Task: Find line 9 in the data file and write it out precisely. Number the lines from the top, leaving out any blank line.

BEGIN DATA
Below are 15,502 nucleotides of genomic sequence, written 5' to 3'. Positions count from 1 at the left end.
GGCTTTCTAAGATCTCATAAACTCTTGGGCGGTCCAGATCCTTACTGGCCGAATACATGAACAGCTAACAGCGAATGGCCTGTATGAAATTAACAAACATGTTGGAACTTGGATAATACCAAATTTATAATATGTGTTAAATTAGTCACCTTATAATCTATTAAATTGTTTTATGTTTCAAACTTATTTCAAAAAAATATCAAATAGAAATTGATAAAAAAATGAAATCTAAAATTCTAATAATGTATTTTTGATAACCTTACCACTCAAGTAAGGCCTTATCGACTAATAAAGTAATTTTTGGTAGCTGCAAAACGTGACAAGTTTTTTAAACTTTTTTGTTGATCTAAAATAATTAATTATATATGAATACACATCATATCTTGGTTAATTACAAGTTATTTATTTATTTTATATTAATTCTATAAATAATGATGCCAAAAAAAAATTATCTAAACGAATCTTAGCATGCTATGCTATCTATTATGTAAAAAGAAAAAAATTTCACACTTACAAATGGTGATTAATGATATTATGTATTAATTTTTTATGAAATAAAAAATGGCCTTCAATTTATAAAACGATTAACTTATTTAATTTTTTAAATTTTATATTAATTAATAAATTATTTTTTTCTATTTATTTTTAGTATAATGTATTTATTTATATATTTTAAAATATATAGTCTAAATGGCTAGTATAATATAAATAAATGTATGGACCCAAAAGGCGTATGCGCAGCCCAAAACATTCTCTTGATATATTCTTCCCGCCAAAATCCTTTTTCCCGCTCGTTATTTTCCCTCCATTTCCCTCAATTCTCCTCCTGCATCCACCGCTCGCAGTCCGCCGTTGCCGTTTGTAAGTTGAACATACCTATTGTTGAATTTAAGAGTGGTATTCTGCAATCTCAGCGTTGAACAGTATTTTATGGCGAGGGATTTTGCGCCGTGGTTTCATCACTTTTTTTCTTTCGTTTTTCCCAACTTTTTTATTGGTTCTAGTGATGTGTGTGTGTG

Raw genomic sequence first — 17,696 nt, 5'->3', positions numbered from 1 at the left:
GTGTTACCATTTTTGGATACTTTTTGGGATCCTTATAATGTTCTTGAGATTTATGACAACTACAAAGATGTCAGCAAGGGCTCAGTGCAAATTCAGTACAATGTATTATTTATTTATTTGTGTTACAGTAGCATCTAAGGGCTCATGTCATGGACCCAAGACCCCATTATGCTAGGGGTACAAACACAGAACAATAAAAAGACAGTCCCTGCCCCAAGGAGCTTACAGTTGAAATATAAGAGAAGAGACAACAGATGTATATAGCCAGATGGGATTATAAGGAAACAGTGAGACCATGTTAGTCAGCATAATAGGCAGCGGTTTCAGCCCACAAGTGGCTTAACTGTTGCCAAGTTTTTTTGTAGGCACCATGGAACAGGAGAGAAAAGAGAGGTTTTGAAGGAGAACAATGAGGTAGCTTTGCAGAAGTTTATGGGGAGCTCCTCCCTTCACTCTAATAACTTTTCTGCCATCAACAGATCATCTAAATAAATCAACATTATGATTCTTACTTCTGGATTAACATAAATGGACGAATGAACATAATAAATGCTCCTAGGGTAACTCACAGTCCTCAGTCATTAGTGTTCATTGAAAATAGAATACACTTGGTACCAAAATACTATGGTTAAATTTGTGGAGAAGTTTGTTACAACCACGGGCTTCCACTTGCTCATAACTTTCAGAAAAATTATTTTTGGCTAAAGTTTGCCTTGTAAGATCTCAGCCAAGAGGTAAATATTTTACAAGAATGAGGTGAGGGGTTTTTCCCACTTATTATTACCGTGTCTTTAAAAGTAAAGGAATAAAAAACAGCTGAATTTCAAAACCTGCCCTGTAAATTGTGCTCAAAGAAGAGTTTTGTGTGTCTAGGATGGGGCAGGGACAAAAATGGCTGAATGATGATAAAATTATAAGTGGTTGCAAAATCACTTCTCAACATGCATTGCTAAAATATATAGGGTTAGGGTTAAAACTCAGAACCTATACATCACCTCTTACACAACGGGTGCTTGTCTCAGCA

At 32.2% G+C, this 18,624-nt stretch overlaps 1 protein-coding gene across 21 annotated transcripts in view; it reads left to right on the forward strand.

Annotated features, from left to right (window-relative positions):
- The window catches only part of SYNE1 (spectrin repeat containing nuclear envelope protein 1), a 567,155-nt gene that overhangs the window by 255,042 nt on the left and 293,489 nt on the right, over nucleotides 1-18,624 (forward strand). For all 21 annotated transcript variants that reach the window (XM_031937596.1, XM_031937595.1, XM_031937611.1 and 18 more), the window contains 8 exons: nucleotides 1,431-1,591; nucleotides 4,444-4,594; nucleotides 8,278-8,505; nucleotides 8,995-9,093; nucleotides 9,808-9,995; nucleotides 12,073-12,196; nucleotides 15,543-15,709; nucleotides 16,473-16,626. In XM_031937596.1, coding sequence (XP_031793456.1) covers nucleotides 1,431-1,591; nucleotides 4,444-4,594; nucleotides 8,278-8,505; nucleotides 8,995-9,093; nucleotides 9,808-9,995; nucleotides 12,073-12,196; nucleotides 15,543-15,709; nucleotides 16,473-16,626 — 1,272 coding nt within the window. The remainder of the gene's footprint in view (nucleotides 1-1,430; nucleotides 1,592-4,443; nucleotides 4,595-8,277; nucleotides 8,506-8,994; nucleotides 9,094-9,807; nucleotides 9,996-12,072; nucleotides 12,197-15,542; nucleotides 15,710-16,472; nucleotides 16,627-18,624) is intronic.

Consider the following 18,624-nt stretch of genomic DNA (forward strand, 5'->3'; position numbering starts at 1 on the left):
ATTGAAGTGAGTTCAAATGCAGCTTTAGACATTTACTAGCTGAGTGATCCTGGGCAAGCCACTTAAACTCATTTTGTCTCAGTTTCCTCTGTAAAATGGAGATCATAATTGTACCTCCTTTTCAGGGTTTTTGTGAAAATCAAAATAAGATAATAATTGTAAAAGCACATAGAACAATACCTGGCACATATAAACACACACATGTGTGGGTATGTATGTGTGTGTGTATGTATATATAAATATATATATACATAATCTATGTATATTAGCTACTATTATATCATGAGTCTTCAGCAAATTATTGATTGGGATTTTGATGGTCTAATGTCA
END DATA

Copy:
ATTGAAGTGAGTTCAAATGCAGCTTTAGACATTTACTAGCTGAGTGATCCTGGGCAAGCCACTTAAACTCATTTTGTCTCAGTTTCCTCTGTAAAATGGAGATCATAATTGTACCTCCTTTTCAGGGTTTTTGTGAAAATCAAAATAAGATAATAATTGTAAAAGCACATAGAACAATACCTGGCACATATAAACACACACATGTGTGGGTATGTATGTGTGTGTGTATGTATATATAAATATATATATACATAATCTATGTATATTAGCTACTATTATATCATGAGTCTTCAGCAAATTATTGATTGGGATTTTGATGGTCTAATGTCA